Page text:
On a sunny September afternoon in Dearborn, MI, I climbed into the back seat of a white Ford Fusion. But this was not an ordinary drive—I was at Ford's Product Development Center, about to take a ride in a completely self-driving car.
As part of the sixth annual Further with Ford conference, I was one of the lucky media members to be invited on a special "autonomous vehicle" ride. Up in the front of the car, two Ford engineers, Scott Varnhagen, supervisor for autonomous vehicle motion controls, and Alice Kassar, automated driving engineer, explained how the car worked. I observed from the back, along with Chris Paukert, managing editor of Roadshow by CNET.
Here's the video of our ride:
The Fusion was equipped with long-range radar, forward-looking cameras, surround cameras, and LiDAR, the sensors on top of the car that spin and give a 360 degree view around the car. The cameras and sensors enabled it to navigate a loop that included a parking lot, public road, pedestrian crosswalks, and a four-way traffic light. Here's the map of our route, and the technology that made the self-drive possible:
The sensors matched what they saw around the car with what was stored in a prior map. A Ford engineer later explained that the route was driven first to collect data, which matched up with a map—and that the route had to be driven first by a human before the car could self-drive. Relying on the map, in this case, could be useful in inclement weather: If snow fell on the road, for instance, the map would let the car know where the lane markings were, even if the cameras were blocked.
Although the Ford Fusion had a steering wheel and brakes, which Varnhagen said could be re-engaged at any point to take over control, Ford plans to eventually remove them. The auto giant recently announced plans to unveil a completely autonomous, level-4 car by 2021. These fully-autonomous cars, CEO Mark Fields has said, will most likely first appear in ride-shares.
After our drive, I asked around to see what other media members thought. The ride, it seemed, had completely different effects depending on whether the rider had already had experience in an autonomous vehicle.
"Ford's self-driving Fusion Hybrid was surreal to ride along in," said Darren Murph, global editor-in-chief of TechRadar. "I liken it to using Gogo to send emails in the sky—I have a feeling that no matter how many times a car drives me around, even 10-plus years from now, it'll feel like the future."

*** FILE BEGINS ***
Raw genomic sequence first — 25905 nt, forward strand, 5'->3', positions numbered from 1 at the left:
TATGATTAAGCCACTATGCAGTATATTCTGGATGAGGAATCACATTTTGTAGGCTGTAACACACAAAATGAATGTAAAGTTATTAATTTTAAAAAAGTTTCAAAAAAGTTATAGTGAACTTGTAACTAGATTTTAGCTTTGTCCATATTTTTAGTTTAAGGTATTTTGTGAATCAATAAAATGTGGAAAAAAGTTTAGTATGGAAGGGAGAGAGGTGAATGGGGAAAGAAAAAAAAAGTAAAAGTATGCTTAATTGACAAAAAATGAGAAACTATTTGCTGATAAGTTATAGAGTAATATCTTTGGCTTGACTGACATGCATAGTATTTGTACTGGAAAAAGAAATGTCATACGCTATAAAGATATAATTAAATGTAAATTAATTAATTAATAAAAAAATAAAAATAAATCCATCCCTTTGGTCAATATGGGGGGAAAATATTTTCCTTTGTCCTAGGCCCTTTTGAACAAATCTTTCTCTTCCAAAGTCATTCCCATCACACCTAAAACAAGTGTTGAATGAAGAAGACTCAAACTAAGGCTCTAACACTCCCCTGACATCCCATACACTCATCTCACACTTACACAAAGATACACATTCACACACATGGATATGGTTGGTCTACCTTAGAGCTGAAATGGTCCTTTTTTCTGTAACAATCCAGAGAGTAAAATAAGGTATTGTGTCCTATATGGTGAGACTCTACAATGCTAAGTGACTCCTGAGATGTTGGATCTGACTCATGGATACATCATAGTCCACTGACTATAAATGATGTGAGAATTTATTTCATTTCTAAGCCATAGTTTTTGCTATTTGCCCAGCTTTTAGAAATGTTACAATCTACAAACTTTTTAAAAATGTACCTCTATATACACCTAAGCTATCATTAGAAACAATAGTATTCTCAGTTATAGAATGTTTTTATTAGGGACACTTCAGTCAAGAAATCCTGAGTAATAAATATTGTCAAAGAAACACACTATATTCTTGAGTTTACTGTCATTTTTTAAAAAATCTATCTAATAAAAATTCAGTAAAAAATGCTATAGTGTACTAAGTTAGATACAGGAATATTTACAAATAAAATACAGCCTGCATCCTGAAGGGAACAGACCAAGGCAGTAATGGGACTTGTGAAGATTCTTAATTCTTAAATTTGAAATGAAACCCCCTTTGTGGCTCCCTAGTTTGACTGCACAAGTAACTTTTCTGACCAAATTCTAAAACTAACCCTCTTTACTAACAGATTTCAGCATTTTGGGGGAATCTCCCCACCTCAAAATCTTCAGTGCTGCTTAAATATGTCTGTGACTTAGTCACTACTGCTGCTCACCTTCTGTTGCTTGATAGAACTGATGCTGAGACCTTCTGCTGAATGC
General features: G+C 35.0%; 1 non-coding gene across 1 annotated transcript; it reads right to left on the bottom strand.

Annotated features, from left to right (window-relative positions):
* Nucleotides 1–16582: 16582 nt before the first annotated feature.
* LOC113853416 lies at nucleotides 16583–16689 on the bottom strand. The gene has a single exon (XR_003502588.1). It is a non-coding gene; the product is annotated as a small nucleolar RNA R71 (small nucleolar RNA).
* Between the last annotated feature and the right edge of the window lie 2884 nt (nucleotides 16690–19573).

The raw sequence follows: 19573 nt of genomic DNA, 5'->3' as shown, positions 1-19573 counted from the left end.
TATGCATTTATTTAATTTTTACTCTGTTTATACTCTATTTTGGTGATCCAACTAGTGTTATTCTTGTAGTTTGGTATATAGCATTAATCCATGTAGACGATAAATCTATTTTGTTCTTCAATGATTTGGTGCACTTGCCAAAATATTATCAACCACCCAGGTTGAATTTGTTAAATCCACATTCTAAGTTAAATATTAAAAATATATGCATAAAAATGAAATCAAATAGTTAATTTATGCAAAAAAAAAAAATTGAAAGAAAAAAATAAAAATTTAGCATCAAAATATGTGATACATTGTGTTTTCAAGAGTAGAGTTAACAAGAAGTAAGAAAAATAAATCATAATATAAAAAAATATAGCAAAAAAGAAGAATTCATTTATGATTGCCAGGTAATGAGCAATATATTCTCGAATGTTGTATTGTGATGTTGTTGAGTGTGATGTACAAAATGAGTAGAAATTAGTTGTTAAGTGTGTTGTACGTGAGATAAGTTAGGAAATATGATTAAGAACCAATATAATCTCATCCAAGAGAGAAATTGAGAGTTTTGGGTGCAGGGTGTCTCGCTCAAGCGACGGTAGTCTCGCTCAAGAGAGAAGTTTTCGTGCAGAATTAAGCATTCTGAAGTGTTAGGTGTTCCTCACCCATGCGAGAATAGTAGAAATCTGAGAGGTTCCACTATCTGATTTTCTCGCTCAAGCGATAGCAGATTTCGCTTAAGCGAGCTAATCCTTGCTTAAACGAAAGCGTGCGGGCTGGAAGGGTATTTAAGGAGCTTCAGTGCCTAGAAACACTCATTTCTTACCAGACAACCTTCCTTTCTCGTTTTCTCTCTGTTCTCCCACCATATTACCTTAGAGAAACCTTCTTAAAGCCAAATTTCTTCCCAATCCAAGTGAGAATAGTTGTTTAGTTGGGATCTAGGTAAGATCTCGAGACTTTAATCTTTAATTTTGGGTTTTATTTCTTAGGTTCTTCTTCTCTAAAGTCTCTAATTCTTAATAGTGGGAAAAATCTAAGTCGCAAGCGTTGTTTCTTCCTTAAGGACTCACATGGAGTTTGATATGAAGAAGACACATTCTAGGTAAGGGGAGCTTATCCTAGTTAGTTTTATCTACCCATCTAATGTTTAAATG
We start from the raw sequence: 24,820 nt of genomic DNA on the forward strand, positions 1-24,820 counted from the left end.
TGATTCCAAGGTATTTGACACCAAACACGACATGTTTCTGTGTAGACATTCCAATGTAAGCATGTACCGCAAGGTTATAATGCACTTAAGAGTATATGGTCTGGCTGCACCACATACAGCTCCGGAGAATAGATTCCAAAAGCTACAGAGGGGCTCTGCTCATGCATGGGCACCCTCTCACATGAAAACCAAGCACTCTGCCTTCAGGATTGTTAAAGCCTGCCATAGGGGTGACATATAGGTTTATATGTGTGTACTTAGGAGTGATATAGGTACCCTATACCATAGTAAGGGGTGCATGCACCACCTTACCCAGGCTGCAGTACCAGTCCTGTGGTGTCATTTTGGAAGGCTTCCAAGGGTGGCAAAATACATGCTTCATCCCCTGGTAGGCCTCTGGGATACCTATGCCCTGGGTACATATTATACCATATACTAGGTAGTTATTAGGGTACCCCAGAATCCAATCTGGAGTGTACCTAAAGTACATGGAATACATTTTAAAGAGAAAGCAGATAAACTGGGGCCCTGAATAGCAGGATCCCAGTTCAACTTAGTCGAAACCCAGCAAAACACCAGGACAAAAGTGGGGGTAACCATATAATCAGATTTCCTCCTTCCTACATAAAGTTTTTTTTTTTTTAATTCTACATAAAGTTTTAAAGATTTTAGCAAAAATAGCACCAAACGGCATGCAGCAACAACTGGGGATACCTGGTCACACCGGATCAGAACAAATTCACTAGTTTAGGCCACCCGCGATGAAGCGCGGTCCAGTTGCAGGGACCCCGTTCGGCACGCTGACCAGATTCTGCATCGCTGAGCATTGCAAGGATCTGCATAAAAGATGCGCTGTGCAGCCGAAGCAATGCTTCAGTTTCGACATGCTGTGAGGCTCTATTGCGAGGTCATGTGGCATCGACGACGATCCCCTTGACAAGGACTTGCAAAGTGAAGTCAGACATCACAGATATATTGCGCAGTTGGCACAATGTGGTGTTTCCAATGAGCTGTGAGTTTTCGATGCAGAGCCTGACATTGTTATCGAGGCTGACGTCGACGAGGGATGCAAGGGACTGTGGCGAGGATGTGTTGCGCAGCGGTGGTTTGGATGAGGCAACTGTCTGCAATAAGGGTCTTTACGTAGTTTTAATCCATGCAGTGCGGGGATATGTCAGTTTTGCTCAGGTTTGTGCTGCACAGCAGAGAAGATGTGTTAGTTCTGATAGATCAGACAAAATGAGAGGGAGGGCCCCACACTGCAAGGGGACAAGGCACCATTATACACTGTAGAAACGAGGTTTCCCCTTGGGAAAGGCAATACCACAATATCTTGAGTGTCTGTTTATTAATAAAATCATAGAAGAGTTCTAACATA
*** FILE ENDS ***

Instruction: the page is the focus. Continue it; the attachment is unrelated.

Murph was especially impressed with the Fusion's performance in intersections. "It accelerated and braked like a human would, and overall, felt even safer than if a human were driving," he said.
"I know what it feels like to drive tired, or frustrated, or distracted," said Murph. "It's actually something of a relief to let an unbiased, undistracted computer do the driving."
SEE: Why Ford refuses to dismiss Tesla as an autonomous driving competitor (TechRepublic)
Paukert, on the other hand, was "underwhelmed."
After testing an autonomous Nissan Leaf in live Tokyo traffic last year, he noted that this was nothing he hadn't already experienced before. Plus, the Leaf self-drove in "a lot more chaotic, dynamic and 'threat rich,' environment," Paukert said.
I had a similar reaction to Paukert. After testing out Tesla's Autopilot in Palo Alto in May, the Ford experience seemed less exhilarating. For one, I had been in the driver's seat during my Autopilot ride. And we were going 70 miles an hour down a highway. The Ford ride, by comparison, was driven at a much slower speed, closer to 20 miles per hour, and felt slightly more staged.
Still, there are reasons to separate the Tesla experience, which was driven with an autonomous driving feature—not to be confused with a self-driving car—and Ford's fully-autonomous ride. Tesla and Ford have different approaches to autonomous driving, with the former company focusing on releasing technology incrementally, as it comes out, and learning from the real-world miles driven. Ford, on the other hand, has been more conservative in releasing the technology—and, instead of offering it up along the way, won't make the technology available to consumers until it has come so far that there is no option for a human driver to intervene.
One of the major hurdles, according to the engineers, is understanding the behavior of other drivers. At a four-way light, for example, our car took a very long time to make a left turn—which, it should be acknowledged, is still an impressive feat. Paukert noted this, as well. "Their system has a pretty strong 'after you' complex at four-way stops, which makes sense," he said.
But Ford's overly-cautious approach did make me wonder: What happens when other drivers on the road have a less-polite driving style?
- Autonomous driving levels 0 to 5: Understanding the differences (TechRepublic)
- Ford CEO promises autonomous vehicles for mass transit by 2021 (ZDNet)
- Ford executive chairman on Ford GT and autonomous cars (CBS News)
- Ford: Self-driving cars are five years away from changing the world (ZDNet)
- How Ford's autonomous cars can see in the dark, even without headlights (TechRepublic)
- Ford taps IBM for data analytics to win the connected car race (TechRepublic)
- Photos: A list of the world's self-driving cars racing toward 2020 (TechRepublic)
Hope Reese has nothing to disclose. She doesn't hold investments in the technology companies she covers.
Hope Reese is a journalist in Louisville, KY. Her writing has been featured in The Atlantic, The Boston Globe, The Chicago Tribune, Playboy, Undark Magazine, VICE, Vox, and other publications.